Beautiful Creatures – Richard LaGravenese and the love of a good script. (film reviews)

Richard LaGravenese seems to be an odd choice as the director for the first of the series post-Twilight fantasy series Beautiful Creatures, mostly because he’s a screen writer and not a director. Yet, in a way this odd twist has worked out well for the film because it has a fantastic script based on the novel written by Kami Garcia and Margaret Stohl and adapted by LaGravenese himself. In many ways this is a writers film – or at least a screen writers film. I found the most pleasure I took away with me came from the witty and wily word play, one liners, and worded-based running themes.  Not to mention a passionate love of libraries, which works for me also, and I suspect, many parents who would be shelling out the dosh for this preteen, tween, early-teen set of books.


As far as films go its another of these nicely-but-not-perfectly made teen romance / paranormal series. Twilight is the obvious precursor, but I do remember being thrilled the Twilight film was made so well  – no matter how many people carry on about how bad it is today. It was refreshing to see a series of “girly” romance books being treated properly on the screen – real cast, real crew;  if you cast your mind back, teen romance series for girls were not treated this well on the big screen before hand. On TV maybe (maybe) but not on the big screen. Beautiful Creatures is a little more sci-fi and the connection to the Tim Burton influence that has been referenced repeatedly is warranted, but love remains the primary theme along side that familiar plot line of the mortal working out how to live with the supernatural. There are some nice twists: The girl is the powerful supernatural one rather than the boy as in Twilight or equal as in The Hunger Games; Family is the battle field for good versus evil; Libraries still hold all the worlds important information, even in the age of iPhones.  And there are some old cliches: Church / ignorance v’s Witches / enlightenment; spooky house looks like its been decorated by Ms Havisham on the outside, stunning and beautiful on the inside; pretty mean popular school girl v’s emoh kind unpopular schoolgirl – well you get my drift.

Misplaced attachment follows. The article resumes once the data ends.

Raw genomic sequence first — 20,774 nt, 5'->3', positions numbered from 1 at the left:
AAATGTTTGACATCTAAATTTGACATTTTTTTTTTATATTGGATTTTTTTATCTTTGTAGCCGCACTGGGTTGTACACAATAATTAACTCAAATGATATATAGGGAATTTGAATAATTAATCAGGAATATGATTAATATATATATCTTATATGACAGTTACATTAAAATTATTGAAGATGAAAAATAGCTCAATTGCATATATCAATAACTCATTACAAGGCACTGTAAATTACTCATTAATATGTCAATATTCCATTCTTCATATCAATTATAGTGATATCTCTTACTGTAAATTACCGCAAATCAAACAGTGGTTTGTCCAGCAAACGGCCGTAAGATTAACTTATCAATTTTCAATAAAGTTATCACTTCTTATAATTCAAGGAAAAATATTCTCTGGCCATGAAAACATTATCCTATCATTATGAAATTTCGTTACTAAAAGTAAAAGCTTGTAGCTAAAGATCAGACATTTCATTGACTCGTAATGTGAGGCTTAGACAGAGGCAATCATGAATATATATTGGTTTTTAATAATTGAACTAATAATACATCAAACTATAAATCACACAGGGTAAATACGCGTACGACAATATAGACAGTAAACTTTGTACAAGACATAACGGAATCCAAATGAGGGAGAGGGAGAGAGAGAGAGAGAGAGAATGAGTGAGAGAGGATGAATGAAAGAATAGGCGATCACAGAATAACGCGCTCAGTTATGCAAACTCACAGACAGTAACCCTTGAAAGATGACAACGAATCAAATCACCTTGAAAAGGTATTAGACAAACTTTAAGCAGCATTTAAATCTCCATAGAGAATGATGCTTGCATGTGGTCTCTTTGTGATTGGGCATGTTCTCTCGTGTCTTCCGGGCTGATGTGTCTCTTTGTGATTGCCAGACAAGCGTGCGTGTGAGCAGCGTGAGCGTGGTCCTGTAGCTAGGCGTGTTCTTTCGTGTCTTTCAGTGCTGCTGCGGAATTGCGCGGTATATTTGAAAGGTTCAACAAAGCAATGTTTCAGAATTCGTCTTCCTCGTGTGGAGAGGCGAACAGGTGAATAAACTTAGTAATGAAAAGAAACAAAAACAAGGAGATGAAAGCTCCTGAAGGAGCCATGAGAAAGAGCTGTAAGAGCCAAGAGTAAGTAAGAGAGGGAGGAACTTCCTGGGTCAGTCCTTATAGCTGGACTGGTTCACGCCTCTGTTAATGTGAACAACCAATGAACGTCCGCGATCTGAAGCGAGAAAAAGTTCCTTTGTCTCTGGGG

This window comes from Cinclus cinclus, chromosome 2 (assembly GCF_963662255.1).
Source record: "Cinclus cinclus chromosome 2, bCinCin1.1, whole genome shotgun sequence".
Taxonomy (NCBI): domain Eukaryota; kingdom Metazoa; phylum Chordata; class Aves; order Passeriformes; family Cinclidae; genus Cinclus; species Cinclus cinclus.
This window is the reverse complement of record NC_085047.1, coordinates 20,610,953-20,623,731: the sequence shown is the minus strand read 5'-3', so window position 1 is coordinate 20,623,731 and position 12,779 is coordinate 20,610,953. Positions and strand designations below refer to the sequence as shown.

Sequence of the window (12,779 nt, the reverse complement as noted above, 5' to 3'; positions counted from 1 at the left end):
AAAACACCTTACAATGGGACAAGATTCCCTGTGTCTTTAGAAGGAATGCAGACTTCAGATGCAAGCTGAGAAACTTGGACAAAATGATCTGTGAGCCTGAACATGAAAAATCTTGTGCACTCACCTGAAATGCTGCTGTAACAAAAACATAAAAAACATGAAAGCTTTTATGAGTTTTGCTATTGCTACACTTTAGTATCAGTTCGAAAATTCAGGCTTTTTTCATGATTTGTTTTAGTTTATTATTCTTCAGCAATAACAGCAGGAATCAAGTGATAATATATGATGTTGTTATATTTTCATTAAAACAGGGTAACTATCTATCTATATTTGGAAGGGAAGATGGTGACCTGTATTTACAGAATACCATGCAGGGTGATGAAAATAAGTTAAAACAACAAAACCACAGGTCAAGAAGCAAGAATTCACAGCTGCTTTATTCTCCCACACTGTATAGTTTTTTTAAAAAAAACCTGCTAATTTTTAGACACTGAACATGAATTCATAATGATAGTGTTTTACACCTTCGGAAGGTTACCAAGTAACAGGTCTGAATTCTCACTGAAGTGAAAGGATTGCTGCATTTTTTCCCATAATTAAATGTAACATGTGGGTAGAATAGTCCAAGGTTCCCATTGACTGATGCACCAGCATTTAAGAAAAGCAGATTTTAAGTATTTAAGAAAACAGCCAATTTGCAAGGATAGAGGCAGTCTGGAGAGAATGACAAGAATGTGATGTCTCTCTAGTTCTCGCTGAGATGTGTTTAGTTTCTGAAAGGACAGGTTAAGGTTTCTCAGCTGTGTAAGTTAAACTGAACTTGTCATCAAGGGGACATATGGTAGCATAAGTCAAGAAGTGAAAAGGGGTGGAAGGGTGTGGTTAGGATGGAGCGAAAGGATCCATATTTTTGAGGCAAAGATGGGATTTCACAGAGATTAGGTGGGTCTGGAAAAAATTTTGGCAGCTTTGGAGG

There are some plot holes, and I’m not sure if they come from the book or the film.  The relationship between Macon Ravenwood (fabulous name much better played by Jeremy Irons than the reviews are saying – his eyes twinkle, its lovely) and Ethan Wait’s mother is patchy and odd and it never really makes sense that Macon rejects the boy so strongly and then effectively gives him everything. However plot holes are off-set by lovely cultural tie-in’s to the geographical area (something Twlight and The Hunger Games missed) via civil war reenactments and a town that lives by its traditions – even if it is an age-old battle with witches.  I guess you have to be a die-hard fan to understand what’s going on there, but as I said above the witty word play and memorable lines (“people in this town are one of two things: too dumb to leave or too stuck to move”) said in that gorgeous southern American drawl are apparent from the very start of the film, and I have a memory of being quite struck – that large wide-eyed smile on my face – five minutes into the film.


LaGravenese recently adapted Like Water For Elephants and chronicles of Narnia, and in the past he is credited with films like The Horse Whisperer, The Mirror has two faces and was nominated for a writing Oscar for The Fisher King.  He likes love and he likes fantasy.  I’m not sure that he likes to direct, nor am I sure if he is signed up for Book two of this series, Beautiful Darkness, but I guess we shall see. For my part, I am enjoying this new seriousness applied to film adaptations of teen girly love stories and the “chick” in me is enjoying seeing them on the big screen. Beautiful Creatures is receiving the same treatment Twilight did from critics, and predictably is enjoyed far more by the public. It cost sixty million to make (!) and has so far made seventeen million back. I for one, am hoping the return lives up to its investment and that the rest of the series will be made soon.


And if Richard LaGravenese doesn’t direct, I do hope he adapts.  🙂